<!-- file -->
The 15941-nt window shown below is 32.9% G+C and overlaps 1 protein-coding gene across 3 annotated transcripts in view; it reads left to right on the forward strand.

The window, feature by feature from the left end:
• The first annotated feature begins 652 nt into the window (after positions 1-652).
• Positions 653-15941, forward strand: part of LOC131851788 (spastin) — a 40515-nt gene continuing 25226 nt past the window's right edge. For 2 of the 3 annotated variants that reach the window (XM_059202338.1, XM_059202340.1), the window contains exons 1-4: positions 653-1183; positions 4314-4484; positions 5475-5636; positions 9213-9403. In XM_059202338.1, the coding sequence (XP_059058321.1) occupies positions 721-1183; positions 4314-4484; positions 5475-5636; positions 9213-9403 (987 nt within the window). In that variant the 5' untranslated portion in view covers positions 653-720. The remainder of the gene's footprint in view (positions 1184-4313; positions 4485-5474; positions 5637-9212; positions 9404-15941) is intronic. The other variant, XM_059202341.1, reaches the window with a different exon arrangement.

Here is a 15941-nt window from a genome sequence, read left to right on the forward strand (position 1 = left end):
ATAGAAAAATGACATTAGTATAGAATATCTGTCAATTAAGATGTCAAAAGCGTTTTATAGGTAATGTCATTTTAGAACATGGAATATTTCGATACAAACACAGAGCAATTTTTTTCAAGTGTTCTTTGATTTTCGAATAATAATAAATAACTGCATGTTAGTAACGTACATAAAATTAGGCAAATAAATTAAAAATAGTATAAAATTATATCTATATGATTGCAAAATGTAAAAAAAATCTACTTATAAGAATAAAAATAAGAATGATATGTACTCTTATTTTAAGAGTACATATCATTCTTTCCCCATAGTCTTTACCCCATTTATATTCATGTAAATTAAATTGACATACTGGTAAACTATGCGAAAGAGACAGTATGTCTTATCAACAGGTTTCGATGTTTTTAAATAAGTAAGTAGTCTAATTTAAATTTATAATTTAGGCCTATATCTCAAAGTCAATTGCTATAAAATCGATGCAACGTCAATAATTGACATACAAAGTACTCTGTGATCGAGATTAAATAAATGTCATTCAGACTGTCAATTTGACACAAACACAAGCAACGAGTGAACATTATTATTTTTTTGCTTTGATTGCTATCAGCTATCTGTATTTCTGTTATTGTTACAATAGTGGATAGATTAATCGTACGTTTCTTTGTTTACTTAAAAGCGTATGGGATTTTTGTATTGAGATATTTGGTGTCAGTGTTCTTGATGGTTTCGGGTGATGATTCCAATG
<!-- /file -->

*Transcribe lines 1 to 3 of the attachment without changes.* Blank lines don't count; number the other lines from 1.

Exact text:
The 15941-nt window shown below is 32.9% G+C and overlaps 1 protein-coding gene across 3 annotated transcripts in view; it reads left to right on the forward strand.

The window, feature by feature from the left end:
• The first annotated feature begins 652 nt into the window (after positions 1-652).